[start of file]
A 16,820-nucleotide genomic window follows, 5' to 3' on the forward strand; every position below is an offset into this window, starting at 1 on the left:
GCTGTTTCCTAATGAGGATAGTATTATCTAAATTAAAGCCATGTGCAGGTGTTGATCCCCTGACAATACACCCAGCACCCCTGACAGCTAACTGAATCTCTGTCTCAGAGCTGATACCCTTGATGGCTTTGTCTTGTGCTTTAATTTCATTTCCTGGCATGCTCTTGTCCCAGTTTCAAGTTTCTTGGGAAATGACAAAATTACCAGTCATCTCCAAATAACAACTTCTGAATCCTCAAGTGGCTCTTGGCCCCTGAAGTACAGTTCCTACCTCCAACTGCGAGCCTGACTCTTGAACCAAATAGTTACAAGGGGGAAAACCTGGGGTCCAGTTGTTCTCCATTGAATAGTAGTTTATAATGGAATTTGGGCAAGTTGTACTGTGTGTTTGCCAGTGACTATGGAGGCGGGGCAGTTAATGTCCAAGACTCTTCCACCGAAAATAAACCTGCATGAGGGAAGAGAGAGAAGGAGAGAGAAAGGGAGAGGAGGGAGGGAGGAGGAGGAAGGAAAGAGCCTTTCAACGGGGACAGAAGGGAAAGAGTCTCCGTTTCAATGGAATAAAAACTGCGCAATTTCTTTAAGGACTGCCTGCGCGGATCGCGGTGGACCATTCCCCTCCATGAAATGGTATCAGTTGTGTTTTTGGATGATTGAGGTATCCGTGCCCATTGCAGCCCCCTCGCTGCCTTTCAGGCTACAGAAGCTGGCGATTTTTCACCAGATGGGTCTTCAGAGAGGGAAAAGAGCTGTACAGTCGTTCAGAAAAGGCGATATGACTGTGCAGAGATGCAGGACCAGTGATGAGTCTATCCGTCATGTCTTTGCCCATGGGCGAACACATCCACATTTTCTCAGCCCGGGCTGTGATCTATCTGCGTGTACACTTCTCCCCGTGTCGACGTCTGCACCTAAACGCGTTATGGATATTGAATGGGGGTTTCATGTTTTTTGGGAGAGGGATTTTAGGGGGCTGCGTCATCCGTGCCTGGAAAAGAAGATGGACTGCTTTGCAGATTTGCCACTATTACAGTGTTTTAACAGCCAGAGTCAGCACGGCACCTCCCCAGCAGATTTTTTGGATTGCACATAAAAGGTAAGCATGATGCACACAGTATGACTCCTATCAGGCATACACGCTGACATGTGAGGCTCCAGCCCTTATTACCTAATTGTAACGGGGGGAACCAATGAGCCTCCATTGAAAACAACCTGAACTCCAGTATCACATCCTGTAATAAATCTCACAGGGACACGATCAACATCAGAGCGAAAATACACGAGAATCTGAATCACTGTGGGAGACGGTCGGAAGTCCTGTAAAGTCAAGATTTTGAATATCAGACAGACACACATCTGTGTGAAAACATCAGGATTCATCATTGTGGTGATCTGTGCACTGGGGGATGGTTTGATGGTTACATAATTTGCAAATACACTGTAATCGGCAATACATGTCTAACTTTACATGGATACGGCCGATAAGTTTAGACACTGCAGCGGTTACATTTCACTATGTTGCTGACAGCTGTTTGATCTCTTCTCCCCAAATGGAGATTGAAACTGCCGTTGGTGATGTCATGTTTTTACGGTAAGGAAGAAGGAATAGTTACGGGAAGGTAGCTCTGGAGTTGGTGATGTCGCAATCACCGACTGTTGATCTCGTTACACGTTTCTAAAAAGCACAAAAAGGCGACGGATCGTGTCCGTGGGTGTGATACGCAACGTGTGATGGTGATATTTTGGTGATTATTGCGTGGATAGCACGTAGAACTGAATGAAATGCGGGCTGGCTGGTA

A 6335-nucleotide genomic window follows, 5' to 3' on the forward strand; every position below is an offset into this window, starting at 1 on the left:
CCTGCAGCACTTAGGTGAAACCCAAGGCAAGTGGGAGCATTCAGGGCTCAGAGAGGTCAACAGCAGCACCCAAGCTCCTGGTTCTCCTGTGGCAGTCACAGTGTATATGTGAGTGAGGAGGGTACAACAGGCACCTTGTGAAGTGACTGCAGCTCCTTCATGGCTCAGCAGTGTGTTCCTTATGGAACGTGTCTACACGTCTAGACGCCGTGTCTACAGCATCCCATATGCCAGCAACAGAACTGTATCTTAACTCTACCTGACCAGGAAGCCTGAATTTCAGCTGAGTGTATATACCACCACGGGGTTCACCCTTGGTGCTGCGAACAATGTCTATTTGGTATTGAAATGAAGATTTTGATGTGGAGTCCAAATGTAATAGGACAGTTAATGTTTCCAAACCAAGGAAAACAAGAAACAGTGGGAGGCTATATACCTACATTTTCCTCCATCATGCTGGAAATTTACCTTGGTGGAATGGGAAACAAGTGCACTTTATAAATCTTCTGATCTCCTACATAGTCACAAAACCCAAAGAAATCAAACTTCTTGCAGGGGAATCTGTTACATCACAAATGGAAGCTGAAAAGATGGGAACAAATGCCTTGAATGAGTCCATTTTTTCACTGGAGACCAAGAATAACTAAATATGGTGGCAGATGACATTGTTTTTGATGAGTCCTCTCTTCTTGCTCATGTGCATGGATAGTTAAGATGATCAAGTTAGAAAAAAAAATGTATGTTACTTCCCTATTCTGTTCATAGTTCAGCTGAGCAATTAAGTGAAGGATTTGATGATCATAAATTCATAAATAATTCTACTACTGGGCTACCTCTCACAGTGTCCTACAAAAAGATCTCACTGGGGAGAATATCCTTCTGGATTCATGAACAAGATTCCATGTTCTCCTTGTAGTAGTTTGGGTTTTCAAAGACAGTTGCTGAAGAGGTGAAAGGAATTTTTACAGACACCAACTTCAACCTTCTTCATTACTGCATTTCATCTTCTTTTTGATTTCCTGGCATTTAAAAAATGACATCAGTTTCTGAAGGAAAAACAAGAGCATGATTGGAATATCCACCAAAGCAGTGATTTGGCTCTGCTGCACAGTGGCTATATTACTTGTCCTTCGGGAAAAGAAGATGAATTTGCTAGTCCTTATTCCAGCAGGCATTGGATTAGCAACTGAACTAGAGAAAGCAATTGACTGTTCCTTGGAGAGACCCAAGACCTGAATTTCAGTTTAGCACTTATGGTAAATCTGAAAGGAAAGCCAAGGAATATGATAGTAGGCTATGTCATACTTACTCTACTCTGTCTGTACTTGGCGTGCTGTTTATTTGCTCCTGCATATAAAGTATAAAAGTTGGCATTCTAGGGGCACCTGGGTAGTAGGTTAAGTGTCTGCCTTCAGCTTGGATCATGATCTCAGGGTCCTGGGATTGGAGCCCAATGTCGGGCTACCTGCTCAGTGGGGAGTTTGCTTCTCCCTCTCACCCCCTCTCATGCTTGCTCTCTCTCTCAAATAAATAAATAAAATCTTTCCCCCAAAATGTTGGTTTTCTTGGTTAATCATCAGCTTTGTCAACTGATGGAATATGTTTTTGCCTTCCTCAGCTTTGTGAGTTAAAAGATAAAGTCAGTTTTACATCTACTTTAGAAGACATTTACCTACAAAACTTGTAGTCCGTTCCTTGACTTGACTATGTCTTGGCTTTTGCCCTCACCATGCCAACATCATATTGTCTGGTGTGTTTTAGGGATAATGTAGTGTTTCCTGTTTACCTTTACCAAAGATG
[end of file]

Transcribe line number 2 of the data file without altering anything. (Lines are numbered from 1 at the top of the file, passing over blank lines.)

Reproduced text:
GCTGTTTCCTAATGAGGATAGTATTATCTAAATTAAAGCCATGTGCAGGTGTTGATCCCCTGACAATACACCCAGCACCCCTGACAGCTAACTGAATCTCTGTCTCAGAGCTGATACCCTTGATGGCTTTGTCTTGTGCTTTAATTTCATTTCCTGGCATGCTCTTGTCCCAGTTTCAAGTTTCTTGGGAAATGACAAAATTACCAGTCATCTCCAAATAACAACTTCTGAATCCTCAAGTGGCTCTTGGCCCCTGAAGTACAGTTCCTACCTCCAACTGCGAGCCTGACTCTTGAACCAAATAGTTACAAGGGGGAAAACCTGGGGTCCAGTTGTTCTCCATTGAATAGTAGTTTATAATGGAATTTGGGCAAGTTGTACTGTGTGTTTGCCAGTGACTATGGAGGCGGGGCAGTTAATGTCCAAGACTCTTCCACCGAAAATAAACCTGCATGAGGGAAGAGAGAGAAGGAGAGAGAAAGGGAGAGGAGGGAGGGAGGAGGAGGAAGGAAAGAGCCTTTCAACGGGGACAGAAGGGAAAGAGTCTCCGTTTCAATGGAATAAAAACTGCGCAATTTCTTTAAGGACTGCCTGCGCGGATCGCGGTGGACCATTCCCCTCCATGAAATGGTATCAGTTGTGTTTTTGGATGATTGAGGTATCCGTGCCCATTGCAGCCCCCTCGCTGCCTTTCAGGCTACAGAAGCTGGCGATTTTTCACCAGATGGGTCTTCAGAGAGGGAAAAGAGCTGTACAGTCGTTCAGAAAAGGCGATATGACTGTGCAGAGATGCAGGACCAGTGATGAGTCTATCCGTCATGTCTTTGCCCATGGGCGAACACATCCACATTTTCTCAGCCCGGGCTGTGATCTATCTGCGTGTACACTTCTCCCCGTGTCGACGTCTGCACCTAAACGCGTTATGGATATTGAATGGGGGTTTCATGTTTTTTGGGAGAGGGATTTTAGGGGGCTGCGTCATCCGTGCCTGGAAAAGAAGATGGACTGCTTTGCAGATTTGCCACTATTACAGTGTTTTAACAGCCAGAGTCAGCACGGCACCTCCCCAGCAGATTTTTTGGATTGCACATAAAAGGTAAGCATGATGCACACAGTATGACTCCTATCAGGCATACACGCTGACATGTGAGGCTCCAGCCCTTATTACCTAATTGTAACGGGGGGAACCAATGAGCCTCCATTGAAAACAACCTGAACTCCAGTATCACATCCTGTAATAAATCTCACAGGGACACGATCAACATCAGAGCGAAAATACACGAGAATCTGAATCACTGTGGGAGACGGTCGGAAGTCCTGTAAAGTCAAGATTTTGAATATCAGACAGACACACATCTGTGTGAAAACATCAGGATTCATCATTGTGGTGATCTGTGCACTGGGGGATGGTTTGATGGTTACATAATTTGCAAATACACTGTAATCGGCAATACATGTCTAACTTTACATGGATACGGCCGATAAGTTTAGACACTGCAGCGGTTACATTTCACTATGTTGCTGACAGCTGTTTGATCTCTTCTCCCCAAATGGAGATTGAAACTGCCGTTGGTGATGTCATGTTTTTACGGTAAGGAAGAAGGAATAGTTACGGGAAGGTAGCTCTGGAGTTGGTGATGTCGCAATCACCGACTGTTGATCTCGTTACACGTTTCTAAAAAGCACAAAAAGGCGACGGATCGTGTCCGTGGGTGTGATACGCAACGTGTGATGGTGATATTTTGGTGATTATTGCGTGGATAGCACGTAGAACTGAATGAAATGCGGGCTGGCTGGTA